Emergent Leaders


People who can step up and lead when the opportunity presents itself, without having to push to be in the spotlight: but also willing to sit back and be led when necessary.

Courtesy: Digital Strategy Conference, Panel on The Future of Work (lead by Dave Gray et al.)


DDB Canada shares its wisdom with Kwantlen marketing students

Today I attended a tour of DDB Canada’s Vancouver head office. It was an event arranged by the Kwantlen Marketing Association (“KMA”) and it was well-attended by a number of my 2nd year Advertising students and other marketing majors at Kwantlen. My thanks goes out to the KMA for organizing this event and conducting themselves professionally: we have a truly wonderful group of students representing our institution in the community.

We met a number of DDB professionals today who offered up some wise words of support and encouragement for our students as they forge ahead in their education and eventually emerge a marketer seeking their first post-undergraduate job.

Sara: On “Share Value”

Example: Eggonomics

The big trend today is creating what DDB calls “Share Value“. Many consumers naturally want to share content on their own which means clients no longer need to spend a lot on paid media. Share Value puts the consumer in control of spreading the content. It’s free, it’s social, and it’s powerful.

Sara: On Integrated Campaigns

Example: BC Hydro PowerSmart

Integrated campaigns are typical of agency work these days: it’s rare that a client doesn’t want to have some integrated component across media channels. Working with BC Hydro, DDB came up with an integrated campaign to raise awareness around energy usage and inspire conservation across the province. The campaign involved the creation of video, print media, digital billboards, and an online game. Success was measured in the reduction of power consumption, the number of visits to PowerSmart’s website, and overall change in consumer behaviour and attitude around power usage. The campaign also won DDB Strategy Agency of the Year.

Paige: An advocate for education

The PR Director of the agency spoke to the students about the importance of education: quickie courses; short-cuts; and mail-in certifications will not take anyone far in this business. Paige is an advocate for education and lots of it. She holds an undergraduate degree in Business; post-graduate credential in Public Relations; and a Masters’ in Communication.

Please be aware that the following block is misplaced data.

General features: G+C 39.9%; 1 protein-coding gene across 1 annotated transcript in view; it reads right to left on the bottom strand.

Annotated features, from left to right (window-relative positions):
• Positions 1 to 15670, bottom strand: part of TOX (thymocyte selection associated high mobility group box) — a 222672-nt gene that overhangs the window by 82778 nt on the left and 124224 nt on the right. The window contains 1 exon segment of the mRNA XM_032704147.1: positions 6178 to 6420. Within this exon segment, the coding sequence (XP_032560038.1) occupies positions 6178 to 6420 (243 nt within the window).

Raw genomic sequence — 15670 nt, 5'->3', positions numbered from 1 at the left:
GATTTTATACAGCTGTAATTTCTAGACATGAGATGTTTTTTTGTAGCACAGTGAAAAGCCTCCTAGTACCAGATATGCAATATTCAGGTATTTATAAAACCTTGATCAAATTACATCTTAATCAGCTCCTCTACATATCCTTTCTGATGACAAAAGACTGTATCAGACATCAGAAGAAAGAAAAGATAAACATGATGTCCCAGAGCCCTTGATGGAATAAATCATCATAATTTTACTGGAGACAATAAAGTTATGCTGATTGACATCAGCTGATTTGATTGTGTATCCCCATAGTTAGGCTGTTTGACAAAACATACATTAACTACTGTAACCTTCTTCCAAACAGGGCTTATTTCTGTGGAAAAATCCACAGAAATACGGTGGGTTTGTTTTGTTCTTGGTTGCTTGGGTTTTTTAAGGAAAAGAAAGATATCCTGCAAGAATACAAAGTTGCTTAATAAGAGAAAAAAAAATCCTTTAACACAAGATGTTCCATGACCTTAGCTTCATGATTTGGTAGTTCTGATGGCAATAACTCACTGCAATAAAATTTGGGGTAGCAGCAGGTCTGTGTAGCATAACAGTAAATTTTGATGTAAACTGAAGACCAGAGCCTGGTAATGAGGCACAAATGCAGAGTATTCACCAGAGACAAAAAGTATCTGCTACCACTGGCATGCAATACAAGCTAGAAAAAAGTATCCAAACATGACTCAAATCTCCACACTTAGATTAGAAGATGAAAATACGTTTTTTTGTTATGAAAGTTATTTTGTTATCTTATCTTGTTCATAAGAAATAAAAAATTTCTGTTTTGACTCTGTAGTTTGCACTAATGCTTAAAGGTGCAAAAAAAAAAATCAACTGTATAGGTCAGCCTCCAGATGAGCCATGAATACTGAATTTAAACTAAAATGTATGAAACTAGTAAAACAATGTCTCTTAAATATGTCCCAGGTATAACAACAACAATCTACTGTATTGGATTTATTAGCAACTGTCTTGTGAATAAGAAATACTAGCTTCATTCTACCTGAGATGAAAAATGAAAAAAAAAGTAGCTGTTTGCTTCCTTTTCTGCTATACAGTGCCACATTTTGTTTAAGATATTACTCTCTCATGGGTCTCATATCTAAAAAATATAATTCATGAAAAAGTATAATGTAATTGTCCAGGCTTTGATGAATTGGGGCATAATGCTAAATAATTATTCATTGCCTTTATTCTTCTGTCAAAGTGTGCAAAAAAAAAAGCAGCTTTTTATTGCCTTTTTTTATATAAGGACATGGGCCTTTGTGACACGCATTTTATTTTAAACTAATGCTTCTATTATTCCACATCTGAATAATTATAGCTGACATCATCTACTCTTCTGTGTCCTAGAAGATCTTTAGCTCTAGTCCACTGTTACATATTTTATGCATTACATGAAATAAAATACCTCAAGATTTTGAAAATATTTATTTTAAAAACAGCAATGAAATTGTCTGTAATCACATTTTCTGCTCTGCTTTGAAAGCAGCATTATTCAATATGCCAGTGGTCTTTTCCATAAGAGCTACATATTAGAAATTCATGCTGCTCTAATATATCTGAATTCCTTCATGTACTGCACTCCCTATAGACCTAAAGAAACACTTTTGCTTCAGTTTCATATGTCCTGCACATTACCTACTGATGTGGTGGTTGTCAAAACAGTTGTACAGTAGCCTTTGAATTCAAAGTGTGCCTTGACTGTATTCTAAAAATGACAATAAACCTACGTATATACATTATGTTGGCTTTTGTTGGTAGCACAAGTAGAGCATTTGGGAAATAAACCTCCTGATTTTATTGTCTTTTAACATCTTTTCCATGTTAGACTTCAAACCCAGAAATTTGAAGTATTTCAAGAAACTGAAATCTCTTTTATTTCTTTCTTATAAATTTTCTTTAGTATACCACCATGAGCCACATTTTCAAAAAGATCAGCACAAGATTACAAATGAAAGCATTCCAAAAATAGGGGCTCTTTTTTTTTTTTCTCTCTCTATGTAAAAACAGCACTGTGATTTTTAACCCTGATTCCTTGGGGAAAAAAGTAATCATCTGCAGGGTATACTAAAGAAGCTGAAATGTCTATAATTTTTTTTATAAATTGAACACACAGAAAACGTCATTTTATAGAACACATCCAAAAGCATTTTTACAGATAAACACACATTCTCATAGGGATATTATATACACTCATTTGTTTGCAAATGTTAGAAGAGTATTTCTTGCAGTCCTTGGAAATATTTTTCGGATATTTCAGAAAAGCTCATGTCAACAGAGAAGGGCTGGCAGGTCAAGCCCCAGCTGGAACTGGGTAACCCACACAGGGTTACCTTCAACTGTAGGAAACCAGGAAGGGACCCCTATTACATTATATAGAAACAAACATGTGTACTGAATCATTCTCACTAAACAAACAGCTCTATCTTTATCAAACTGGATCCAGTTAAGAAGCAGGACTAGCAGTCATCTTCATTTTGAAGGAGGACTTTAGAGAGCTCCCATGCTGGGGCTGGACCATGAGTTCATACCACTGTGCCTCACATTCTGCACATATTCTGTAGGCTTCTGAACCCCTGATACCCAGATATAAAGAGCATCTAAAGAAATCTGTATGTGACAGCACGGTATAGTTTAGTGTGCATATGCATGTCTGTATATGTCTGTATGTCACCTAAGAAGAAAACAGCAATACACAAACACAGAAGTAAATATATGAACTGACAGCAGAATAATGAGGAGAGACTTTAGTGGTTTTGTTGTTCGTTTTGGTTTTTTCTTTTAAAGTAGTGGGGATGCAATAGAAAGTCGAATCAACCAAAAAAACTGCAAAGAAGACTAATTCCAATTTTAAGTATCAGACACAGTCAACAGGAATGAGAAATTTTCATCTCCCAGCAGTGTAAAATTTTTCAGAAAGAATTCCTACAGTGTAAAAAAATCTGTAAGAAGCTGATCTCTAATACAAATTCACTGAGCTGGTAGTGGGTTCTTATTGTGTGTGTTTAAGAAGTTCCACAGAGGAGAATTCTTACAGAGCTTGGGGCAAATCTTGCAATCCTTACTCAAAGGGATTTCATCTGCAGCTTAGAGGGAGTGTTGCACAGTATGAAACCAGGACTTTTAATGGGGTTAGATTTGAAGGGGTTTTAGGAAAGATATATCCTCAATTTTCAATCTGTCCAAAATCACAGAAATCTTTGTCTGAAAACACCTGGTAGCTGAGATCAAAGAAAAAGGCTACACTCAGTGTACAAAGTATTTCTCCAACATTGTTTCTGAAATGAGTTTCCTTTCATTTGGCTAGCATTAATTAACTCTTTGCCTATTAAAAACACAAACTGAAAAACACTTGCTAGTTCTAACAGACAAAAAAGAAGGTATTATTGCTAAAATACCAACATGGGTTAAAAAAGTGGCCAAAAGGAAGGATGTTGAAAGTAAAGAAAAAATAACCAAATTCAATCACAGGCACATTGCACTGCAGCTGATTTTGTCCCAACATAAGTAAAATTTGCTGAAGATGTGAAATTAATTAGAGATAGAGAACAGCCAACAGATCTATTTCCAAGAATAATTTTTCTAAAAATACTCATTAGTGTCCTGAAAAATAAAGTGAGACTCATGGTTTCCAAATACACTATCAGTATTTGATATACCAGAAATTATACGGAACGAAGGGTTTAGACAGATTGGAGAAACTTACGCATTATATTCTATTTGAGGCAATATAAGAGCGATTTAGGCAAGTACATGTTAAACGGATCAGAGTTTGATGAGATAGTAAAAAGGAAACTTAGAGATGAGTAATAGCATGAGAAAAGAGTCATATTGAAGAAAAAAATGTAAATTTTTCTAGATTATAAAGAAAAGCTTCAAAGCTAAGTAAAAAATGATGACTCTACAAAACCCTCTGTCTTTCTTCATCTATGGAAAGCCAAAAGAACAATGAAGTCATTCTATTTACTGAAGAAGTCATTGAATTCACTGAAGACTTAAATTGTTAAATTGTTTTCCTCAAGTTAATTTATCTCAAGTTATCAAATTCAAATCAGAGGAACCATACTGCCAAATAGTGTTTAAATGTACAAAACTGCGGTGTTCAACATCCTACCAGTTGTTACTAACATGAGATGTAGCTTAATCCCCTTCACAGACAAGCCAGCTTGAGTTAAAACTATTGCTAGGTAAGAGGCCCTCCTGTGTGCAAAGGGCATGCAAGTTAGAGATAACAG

Paige: On getting your feet wet

Starting your career at an agency is a great way to get your feet wet. The exposure to different areas of business, creative, strategy, production, and industries provides a valuable learning opportunity for all new marketing grads. Employers often look for agency experience when hiring in-house marketing talent.

Zerlina: On what production really does

Zerlina heads up production at DDB which means she manages a team of 8-10 project managers who see client projects from conception through to end deliverable. The team is responsible for budgeting and timelines: they also get involved in strategy, idea formation, and of course, production. From mobile apps to interaction to web development, they do it all (or outsource if the project calls for that). What else does production do? Well, they’re problem solvers Zerlina tells us. They work closely with creatives and techies and bring an idea or concept to life. What skills do these people have? Zerlina tells us that the kind of people who best suit these roles are those who have strengths in organization and working with structure. I’m married to a project manager so I can tell you flat out, she’s absolutely right.

Paige: On developing writing skills

I had to ask this question because I see so many of my students struggle to develop a clear, succinct, professional writing style in many of my courses. Part of the journey from first year to fourth year is perfecting the art of the written word. Communication skills are so important in marketing and although I firmly believe some of us have “raw talent” it doesn’t mean we shouldn’t work hard to develop writing and presentation skills. In particular I have noticed a degradation of writing skills over the years and as educators it’s our job to prepare the students for upper-level courses and the working world.

So what did Paige tell us? She told us to practice. Practice, practice, practice. Get used to having to re-write your work 6 or 7 or 8 times (my students can already attest to that). Always consider your audience first: a news release or formal piece of corporate communication is always going to be written in a different style than a blog post. Paige also said to write your first draft as though it’s your first and only draft: in other words, start becoming a perfectionist immediately. Don’t do half the work and expect someone else to fill in the gaps later. Write each item as though it needs to be the best piece of work you’ve ever written. I sure hope my students are reading this right now.